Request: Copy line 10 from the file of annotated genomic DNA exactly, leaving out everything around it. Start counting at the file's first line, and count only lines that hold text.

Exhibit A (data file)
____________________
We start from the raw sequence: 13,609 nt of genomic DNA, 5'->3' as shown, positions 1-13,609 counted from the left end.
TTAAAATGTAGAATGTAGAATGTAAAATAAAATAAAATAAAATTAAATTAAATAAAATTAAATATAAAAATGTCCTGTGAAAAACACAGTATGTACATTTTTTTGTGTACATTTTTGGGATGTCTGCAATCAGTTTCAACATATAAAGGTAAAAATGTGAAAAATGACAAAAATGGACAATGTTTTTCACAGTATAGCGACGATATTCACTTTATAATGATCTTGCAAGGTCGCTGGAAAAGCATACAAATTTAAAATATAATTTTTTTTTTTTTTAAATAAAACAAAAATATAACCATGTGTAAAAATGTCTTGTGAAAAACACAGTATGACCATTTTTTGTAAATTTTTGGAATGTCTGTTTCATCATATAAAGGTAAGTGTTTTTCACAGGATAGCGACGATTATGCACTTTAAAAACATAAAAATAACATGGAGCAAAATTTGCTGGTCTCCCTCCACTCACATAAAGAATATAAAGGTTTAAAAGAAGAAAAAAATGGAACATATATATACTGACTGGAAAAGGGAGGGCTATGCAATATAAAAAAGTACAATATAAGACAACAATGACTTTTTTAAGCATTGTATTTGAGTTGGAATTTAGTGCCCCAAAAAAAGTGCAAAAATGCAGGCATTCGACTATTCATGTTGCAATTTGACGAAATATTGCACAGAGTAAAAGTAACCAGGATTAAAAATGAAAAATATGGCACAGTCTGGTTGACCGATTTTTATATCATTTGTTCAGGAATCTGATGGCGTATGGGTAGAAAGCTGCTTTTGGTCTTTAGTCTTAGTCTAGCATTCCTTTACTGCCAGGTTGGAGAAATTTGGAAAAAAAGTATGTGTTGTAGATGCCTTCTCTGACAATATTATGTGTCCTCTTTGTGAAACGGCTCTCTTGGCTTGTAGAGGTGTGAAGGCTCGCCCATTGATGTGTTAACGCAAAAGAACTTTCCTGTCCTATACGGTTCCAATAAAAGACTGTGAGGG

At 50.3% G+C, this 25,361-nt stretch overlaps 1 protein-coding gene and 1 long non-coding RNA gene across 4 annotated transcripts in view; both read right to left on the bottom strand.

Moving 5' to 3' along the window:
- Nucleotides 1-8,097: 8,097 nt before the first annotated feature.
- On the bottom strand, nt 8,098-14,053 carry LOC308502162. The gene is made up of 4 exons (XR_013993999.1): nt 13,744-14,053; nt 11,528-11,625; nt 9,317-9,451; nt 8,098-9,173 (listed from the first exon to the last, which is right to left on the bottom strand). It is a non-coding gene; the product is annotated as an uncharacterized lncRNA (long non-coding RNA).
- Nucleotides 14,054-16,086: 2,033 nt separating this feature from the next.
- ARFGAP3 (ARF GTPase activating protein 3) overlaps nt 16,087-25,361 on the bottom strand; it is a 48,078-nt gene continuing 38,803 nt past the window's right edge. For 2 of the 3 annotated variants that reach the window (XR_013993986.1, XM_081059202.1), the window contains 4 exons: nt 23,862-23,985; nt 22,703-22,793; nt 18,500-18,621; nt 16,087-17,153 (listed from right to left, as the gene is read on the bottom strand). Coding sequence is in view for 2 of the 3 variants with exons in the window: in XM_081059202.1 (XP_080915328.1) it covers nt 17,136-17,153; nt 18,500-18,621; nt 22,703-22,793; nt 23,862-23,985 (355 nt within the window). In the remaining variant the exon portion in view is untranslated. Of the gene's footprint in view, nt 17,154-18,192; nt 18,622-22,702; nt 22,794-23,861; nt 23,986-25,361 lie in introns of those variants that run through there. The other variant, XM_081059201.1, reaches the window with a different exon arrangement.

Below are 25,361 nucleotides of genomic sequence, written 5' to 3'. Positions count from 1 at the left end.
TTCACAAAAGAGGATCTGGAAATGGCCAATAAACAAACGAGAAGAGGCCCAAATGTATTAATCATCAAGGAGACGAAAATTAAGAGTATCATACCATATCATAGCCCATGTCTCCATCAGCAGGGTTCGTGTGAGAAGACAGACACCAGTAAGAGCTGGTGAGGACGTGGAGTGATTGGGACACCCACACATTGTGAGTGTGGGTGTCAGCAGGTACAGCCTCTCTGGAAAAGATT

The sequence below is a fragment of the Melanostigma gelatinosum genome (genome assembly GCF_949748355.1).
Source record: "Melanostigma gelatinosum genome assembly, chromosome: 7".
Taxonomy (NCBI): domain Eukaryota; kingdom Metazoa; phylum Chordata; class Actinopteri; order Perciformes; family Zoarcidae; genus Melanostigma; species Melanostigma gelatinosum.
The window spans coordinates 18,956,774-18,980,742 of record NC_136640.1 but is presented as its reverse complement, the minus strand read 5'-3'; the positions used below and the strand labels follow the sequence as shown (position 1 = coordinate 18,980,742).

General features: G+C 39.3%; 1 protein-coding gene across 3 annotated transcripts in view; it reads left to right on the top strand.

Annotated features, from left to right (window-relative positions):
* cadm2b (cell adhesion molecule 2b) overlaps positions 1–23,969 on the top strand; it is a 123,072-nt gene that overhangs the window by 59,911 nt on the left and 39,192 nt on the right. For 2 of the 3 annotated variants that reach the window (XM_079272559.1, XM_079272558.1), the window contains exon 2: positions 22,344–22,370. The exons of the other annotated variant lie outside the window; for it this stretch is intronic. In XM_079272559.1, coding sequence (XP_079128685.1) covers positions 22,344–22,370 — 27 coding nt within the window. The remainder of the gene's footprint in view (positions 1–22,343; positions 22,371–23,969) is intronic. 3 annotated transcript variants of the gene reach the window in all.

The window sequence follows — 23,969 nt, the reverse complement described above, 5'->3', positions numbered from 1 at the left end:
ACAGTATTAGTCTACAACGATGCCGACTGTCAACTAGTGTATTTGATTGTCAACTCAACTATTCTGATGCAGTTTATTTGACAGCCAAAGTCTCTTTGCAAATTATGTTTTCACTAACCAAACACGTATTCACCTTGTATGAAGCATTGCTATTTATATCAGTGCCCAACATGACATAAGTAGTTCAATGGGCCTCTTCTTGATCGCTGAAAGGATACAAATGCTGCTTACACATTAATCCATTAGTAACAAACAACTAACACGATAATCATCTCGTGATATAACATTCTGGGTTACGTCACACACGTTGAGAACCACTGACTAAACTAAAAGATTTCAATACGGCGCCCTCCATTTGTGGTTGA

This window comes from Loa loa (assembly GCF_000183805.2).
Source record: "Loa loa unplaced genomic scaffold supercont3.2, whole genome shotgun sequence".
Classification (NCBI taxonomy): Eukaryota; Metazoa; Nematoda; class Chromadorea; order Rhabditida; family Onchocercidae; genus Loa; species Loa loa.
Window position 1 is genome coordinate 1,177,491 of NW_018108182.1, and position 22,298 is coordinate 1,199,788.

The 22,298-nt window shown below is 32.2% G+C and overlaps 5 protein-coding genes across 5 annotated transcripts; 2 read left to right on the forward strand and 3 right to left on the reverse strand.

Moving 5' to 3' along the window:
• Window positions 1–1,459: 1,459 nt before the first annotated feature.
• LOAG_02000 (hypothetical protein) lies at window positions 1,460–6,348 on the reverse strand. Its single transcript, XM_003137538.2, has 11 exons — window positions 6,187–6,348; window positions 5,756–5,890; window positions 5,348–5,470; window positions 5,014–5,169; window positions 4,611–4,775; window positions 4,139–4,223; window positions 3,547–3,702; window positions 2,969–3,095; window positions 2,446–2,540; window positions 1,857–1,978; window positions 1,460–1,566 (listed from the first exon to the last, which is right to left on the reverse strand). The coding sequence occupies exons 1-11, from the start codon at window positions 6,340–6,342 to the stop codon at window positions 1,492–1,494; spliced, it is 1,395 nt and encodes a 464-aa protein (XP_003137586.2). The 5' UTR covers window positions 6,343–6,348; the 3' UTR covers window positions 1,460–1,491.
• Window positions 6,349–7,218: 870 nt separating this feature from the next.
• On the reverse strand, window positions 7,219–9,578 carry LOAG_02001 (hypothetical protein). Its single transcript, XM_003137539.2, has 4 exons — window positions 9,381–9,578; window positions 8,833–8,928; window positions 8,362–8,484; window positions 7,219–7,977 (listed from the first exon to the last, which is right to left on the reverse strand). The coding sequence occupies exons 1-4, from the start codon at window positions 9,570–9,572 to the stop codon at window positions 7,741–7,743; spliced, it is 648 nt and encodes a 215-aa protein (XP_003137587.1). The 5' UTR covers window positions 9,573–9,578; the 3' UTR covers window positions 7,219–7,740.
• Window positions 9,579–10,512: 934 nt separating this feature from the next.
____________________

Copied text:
TTCACAAAAGAGGATCTGGAAATGGCCAATAAACAAACGAGAAGAGGCCCAAATGTATTAATCATCAAGGAGACGAAAATTAAGAGTATCATACCATATCATAGCCCATGTCTCCATCAGCAGGGTTCGTGTGAGAAGACAGACACCAGTAAGAGCTGGTGAGGACGTGGAGTGATTGGGACACCCACACATTGTGAGTGTGGGTGTCAGCAGGTACAGCCTCTCTGGAAAAGATT